Los Angeles Mayor Suggests He Could Support Legalization. In an interview with a local TV station, LA Mayor Eric Garcetti suggested he could support an initiative that legalized marijuana. "[Legalizing marijuana] would make life easier to me in terms of the regulations... I think there's probably a majority of Californians that would like to see that, and I generally would be for that. I've never seen much of a difference between marijuana and alcohol... alcohol has rules around it," Garcetti said. "If we had something similar with marijuana it would probably be a good revenue generator." To listen, go to the 3:23 mark in the second video.

Hawaii Appeals Court Nixes Local Lowest Law Enforcement Priority Initiative. The Hawaii Intermediate Court of Appeals ruled last Friday that a voter-approved Hilo County initiative directing law enforcement to make adult personal use of marijuana on private property its lowest priority is unenforceable. The 2008 initiative won handily in Hilo, but the county council failed to implement it. Both a district court and now the appeals court have ruled that state marijuana laws preempt it. Advocates vowed to appeal to the state Supreme Court.

Oregon Bill to Refer Legalization to Voters Gets Hearing Tuesday. A bill that would put a legislature-written marijuana legalization initiative on the November ballot gets a hearing Tuesday. Senate Bill 1556 is set for a hearing before the Senate Judiciary Committee.

Medical Marijuana

Oregon Bill to Let Localities Ban Dispensaries Gets Hearing Tuesday. A bill that would allow cities and counties to ban dispensaries gets a hearing Tuesday. The bill, Senate Bill 1531, will be heard by the Senate Judiciary Committee.

Colorado Patient Wins Fight to Stay in Federal Housing. A quadriplegic medical marijuana patient who was threatened with eviction from the Longmont Housing Authority has prevailed in her struggle to remain, and she has prompted the housing agency to create a new policy. Ashley Weber is that patient.

Support for Medical Marijuana in Guam at 55%. A University of Guam poll has support for medical marijuana at 55%. The poll comes as the Guam legislature considers a bill that would ask residents to vote in a referendum to approve medical marijuana.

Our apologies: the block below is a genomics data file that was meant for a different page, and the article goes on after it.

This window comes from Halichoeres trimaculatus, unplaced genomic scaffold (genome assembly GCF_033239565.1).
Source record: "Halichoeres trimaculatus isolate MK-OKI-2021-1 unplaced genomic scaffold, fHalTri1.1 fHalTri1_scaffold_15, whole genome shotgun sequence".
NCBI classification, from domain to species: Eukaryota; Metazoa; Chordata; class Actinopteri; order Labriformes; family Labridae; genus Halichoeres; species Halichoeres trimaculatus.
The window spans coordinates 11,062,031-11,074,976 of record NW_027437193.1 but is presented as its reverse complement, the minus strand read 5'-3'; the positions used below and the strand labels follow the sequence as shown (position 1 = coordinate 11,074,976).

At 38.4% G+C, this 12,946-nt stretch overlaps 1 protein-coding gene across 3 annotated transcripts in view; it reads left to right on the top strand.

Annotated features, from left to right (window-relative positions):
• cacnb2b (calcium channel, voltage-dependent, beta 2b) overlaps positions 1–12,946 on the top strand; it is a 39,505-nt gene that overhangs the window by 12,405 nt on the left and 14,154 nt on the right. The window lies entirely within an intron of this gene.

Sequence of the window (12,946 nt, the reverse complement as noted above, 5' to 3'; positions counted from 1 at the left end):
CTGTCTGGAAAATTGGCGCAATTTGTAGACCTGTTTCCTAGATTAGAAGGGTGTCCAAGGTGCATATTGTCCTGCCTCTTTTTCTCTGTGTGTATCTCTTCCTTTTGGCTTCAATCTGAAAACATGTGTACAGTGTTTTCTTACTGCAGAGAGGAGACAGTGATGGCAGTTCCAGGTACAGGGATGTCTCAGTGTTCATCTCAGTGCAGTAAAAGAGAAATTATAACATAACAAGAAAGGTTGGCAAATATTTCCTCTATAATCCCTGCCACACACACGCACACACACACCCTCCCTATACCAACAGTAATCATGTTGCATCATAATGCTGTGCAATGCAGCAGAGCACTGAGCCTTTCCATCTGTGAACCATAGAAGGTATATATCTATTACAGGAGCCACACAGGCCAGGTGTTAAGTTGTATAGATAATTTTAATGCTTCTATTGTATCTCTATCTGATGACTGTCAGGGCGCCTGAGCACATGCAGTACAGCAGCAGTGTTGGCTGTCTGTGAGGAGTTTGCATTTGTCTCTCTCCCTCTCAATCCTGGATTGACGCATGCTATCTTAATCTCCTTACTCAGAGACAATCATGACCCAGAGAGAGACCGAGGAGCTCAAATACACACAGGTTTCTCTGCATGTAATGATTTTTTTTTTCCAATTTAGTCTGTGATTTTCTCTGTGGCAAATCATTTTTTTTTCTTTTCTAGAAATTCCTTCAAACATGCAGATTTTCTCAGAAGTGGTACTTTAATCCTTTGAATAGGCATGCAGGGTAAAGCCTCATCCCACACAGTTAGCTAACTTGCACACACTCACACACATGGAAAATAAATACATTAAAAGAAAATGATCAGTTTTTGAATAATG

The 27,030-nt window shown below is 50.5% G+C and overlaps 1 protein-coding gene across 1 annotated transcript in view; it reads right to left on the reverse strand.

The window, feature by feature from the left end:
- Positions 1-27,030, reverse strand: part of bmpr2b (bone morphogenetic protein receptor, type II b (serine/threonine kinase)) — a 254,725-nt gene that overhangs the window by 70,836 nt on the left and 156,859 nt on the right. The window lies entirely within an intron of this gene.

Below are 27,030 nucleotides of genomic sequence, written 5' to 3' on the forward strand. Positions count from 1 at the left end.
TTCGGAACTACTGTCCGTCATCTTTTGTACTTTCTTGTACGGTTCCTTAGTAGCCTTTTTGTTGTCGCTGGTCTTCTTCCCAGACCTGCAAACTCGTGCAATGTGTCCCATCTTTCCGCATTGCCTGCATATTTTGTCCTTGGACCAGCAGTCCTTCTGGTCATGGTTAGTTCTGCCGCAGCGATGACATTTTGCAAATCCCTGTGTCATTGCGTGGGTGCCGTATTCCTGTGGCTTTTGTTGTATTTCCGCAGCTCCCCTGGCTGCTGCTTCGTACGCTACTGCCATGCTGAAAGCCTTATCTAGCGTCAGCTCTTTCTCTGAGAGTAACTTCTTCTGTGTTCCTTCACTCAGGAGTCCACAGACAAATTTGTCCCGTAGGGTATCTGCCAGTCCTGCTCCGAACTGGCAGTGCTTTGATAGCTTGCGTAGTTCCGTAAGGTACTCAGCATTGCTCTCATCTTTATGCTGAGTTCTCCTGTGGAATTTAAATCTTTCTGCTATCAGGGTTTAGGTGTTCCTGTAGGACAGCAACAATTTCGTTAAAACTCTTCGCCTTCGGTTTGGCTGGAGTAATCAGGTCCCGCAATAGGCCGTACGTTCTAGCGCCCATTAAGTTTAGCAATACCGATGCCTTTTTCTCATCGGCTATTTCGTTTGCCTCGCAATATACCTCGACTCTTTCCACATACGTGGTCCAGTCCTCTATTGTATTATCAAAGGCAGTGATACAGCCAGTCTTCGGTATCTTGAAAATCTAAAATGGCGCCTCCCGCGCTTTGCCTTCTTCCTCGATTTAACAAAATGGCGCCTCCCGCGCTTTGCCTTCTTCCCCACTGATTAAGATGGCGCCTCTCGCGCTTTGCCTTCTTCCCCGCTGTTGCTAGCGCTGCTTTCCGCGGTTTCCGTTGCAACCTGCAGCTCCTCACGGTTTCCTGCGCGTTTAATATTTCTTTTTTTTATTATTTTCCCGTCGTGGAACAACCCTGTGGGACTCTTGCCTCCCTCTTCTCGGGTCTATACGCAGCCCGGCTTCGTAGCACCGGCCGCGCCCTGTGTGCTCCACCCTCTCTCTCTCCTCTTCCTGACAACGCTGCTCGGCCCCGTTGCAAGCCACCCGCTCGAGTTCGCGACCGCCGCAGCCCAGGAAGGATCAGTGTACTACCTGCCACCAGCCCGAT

Support for Medical Marijuana in Kentucky at 52%. The latest Bluegrass Poll has support for medical marijuana in Kentucky at 52%, with 37% opposed. Last year, the same poll had support for "prescribed" marijuana at 60%. This year's poll dropped "prescribed," and that accounted for the difference, said pollster Jay Leve of SurveyUSA. A CBD medical marijuana bill is currently before the legislature.

Support for Medical Marijuana Amendment in Florida at 57%. A Gravis Marketing poll has support for the state's medical marijuana initiative at 57%, with 31% opposed. But support dropped dramatically when voters were reminded that the production and sale of marijuana remained illegal under federal law, with 54% opposing, 27% supporting, and 19% uncertain.

Arizona Officials Propose Easing Rules. State health officials are proposing changes for Arizona's medical marijuana program, including one that would allow additional permit holders to grow their own. Click here to check out the proposed draft rules.

Wisconsin CBD Medical Marijuana Bill Gets Hearing Wednesday. A bill that would allow for the use of CBD cannabis oil gets a hearing in the Assembly Committee on Children and Families Wednesday. The bill, Assembly Bill 726, has three Republican cosponsors, but faces other hostile Republican legislators.

Methamphetamine

South Dakota Bill to Add State to National Monitoring System Passes Senate. A bill that would add South Dakota to the National Precursor Log Exchange (NPLEx) passed the Senate last week and now heads to the House. Senate Bill 24 is supported by Attorney General Marty Jackley and other state officials. Under the bill, retailers selling pseudoephedrine (e.g. Sudafed) would electronically submit the purchaser's name, date of birth and address, along with the quantity sold at the specific time and date. [Ed: Methamphetamine manufacturing rings have gotten around pseudoephedrine purchase limits by hiring "smurfers" to buy the substance for them. It's not clear how the national database will be more effective in this regard than previous monitoring systems.]